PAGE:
In a bid to scrub its environmental scorecard - if not its own skies - Canada inked a controversial deal last week to "buy" oxygen from Honduras.
It's a controversial move that pushes the envelope of the traditional "debt for nature" swap.
The Canadian International Development Agency will forgive about C$1 million (US$680,000) of Honduras's C$16 million debt to Canada. In exchange, a so-called "joint implementation office will be established in Honduras to promote reforestation and monitor forest conservation programs there. And Canada will get credit for helping "cut" emissions of carbon dioxide and other so called greenhouse gases. It is required to do so under an international global-warming treaty.
The idea behind the credit swap is that trees absorb greenhouse gases, and so forests - anywhere on the planet - help hold the line on climate change. And thus was born the "carbon sink" idea of promoting carbon-absorbing vegetation (in other parts of the world), thereby limiting a major carbon-producing country from having to implement more drastic conservation measures.
Given the clout of the timber industry here, it may be politically easier for Ottawa to support reforestation in Central America than to limit logging in Canada.
Questions of protocol
But it's not universally agreed that carbon-sink projects qualify among the measures a country can take to meet its commitments under the Kyoto Protocol, agreed on in Japan in December 1997. This protocol, reached under the auspices of the United Nations, commits Canada to a 6 percent reduction in its emissions of greenhouse gases by 2012.
Christian Girouard, a spokesman at CIDA, says, "For Canada, it's very important that we include sinks" as a way to meet the targets, along with clean development projects and international emissions trading.
But the details of the protocol are still being formulated.
Gerry Scott, climate change director for the David Suzuki Foundation, an environmental organization in Vancouver, agrees that the details of the Kyoto Protocol aren't formalized yet. "People are feeling their way," he says, pursuing what he calls "experimental deals" as the regulations are still being formulated. Such dealmakers risk being caught out if the rulemaking takes an unexpected direction, he suggests. He worries aloud that they are "looking for loopholes rather than confronting the waste of energy."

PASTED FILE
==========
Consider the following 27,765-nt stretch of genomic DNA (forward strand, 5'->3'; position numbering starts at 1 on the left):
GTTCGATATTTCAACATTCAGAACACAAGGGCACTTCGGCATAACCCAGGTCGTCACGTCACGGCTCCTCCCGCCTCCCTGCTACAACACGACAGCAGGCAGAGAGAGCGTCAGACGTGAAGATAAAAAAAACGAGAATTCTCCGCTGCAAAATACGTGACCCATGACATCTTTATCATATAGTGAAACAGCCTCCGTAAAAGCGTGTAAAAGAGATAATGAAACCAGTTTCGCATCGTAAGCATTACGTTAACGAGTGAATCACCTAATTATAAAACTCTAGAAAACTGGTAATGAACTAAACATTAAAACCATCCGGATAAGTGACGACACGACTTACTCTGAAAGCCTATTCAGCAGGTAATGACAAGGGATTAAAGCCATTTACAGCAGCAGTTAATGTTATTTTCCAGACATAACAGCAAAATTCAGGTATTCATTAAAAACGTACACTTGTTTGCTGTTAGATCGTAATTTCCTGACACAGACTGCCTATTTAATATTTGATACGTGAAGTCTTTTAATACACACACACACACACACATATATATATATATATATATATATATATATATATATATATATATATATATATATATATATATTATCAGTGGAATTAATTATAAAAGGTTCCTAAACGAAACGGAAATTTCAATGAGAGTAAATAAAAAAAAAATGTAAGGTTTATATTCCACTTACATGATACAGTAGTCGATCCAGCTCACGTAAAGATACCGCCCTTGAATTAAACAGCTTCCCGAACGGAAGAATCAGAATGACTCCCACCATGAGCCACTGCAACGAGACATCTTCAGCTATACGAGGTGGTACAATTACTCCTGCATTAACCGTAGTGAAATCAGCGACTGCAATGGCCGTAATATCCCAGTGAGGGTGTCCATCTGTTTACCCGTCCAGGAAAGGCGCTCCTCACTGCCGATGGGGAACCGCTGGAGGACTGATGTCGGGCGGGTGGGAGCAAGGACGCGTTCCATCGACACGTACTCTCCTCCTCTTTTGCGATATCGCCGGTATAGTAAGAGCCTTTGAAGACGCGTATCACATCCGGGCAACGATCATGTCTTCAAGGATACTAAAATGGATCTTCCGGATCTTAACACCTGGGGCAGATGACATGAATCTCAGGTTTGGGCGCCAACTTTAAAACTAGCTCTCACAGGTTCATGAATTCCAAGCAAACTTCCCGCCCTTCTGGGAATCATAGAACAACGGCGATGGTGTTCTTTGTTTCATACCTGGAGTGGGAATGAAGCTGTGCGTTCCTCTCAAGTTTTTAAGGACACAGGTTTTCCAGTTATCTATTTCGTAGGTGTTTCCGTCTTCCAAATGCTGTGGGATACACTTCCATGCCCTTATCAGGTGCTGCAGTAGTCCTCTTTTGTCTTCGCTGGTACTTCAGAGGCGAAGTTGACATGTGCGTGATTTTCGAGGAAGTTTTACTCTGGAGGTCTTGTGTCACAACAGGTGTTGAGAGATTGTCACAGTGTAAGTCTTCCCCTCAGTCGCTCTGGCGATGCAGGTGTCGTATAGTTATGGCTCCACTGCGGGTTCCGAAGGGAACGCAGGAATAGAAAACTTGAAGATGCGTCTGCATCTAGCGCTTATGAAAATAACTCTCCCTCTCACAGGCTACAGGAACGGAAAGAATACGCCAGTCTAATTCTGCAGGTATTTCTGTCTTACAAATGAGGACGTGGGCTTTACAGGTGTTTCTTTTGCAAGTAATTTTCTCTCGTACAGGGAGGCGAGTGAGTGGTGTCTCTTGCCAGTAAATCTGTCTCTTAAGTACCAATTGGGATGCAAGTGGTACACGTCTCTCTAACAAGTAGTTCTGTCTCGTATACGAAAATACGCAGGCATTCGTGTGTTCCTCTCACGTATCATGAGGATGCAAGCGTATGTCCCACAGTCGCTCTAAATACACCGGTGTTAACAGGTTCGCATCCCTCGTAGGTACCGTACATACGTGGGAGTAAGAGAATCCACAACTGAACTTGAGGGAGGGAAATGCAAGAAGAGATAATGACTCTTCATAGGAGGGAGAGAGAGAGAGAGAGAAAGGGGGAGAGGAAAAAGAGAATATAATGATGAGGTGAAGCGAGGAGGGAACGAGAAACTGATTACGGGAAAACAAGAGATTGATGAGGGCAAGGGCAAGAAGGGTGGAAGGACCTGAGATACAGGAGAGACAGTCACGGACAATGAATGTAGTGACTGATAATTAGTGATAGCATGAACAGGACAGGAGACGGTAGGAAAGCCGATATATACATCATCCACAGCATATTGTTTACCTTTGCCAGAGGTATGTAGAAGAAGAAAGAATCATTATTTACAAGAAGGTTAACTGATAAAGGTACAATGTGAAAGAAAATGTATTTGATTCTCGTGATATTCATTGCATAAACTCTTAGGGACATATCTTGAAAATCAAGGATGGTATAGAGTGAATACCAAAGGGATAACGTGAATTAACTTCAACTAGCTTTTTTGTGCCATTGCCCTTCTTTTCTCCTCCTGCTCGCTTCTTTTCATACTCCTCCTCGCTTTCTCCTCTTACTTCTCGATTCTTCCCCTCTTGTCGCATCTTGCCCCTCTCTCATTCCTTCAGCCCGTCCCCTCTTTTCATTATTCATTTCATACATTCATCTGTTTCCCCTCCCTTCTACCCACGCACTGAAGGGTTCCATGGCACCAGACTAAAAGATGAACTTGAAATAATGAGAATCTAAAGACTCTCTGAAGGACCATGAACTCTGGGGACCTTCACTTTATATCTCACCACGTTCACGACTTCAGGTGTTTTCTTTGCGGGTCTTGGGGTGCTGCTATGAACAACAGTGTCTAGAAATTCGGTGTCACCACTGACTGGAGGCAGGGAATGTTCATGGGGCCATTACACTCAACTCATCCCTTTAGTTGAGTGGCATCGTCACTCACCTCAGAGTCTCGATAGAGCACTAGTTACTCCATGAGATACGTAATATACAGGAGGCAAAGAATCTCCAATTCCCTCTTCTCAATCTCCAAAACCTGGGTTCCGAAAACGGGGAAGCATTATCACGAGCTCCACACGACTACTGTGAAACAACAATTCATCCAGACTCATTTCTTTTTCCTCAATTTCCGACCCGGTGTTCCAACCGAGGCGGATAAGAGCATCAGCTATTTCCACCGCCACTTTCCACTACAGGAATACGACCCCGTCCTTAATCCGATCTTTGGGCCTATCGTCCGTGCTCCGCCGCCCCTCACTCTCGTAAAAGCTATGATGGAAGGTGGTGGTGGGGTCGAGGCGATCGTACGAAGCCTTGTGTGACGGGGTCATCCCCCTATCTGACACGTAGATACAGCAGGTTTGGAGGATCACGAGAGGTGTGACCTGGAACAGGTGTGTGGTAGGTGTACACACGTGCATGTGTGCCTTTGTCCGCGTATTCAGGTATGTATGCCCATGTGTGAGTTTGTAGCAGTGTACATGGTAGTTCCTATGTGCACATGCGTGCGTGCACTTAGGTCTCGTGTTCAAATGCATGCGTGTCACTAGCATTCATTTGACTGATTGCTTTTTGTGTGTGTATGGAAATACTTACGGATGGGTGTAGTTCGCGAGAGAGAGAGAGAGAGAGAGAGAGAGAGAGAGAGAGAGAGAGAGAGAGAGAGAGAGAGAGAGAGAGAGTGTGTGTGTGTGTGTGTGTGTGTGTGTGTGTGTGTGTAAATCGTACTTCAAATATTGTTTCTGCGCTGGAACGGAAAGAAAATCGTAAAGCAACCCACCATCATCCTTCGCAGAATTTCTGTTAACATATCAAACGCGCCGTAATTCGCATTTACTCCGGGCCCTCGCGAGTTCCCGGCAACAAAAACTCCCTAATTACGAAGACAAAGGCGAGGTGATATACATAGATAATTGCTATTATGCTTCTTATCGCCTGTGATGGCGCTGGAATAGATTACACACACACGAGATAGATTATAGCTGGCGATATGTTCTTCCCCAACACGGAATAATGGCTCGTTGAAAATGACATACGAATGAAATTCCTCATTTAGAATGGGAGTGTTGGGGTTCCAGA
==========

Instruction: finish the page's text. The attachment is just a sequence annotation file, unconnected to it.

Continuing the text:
Canada is one of a group of countries, including the United States, Australia, Japan, and Russia, that have been adamant in negotiations on the need for "joint implementation" projects, whereby one country, typically a developed country, pays for emissions reductions in another, typically a developing country. The idea is that the reductions are cheaper on a unit basis in a developing country, and since climate change is a global problem, any reduction anywhere helps.
On the other side of the transfer debate has been the European Union, which has pushed for a cap on how much of its obligations a country can meet by "joint implementation."
"There may be some potential" in this transfer idea, says Mr. Scott, but such projects need careful monitoring to ensure that the retrofitting and reductions really happen. Moreover, the kind of global cleanup Kyoto envisions "has to be based on more than just the marketplace - there has to be economic justice in all this," he adds.
Difficult to monitor
Nonita Yap, a rural development expert at the University of Guelph in Ontario, asks how sound the scientific analysis is behind forest sinks and their effect on greenhouse gas. "It's a nice picture; the imagery is effective," she says. "But how do you monitor this? The science is not easy. I can't imagine how you'd prove it."
Xiomara Gomez, the Honduran minister for the environment, is considerably more bullish on the whole deal. "This is a good opportunity to obtain resources from developed countries for forest protection," she told the Reuters news agency in an interview. She added that she has her eye on the United States and Germany as potential partners in other "oxygen sales."
(c) Copyright 1999. The Christian Science Publishing Society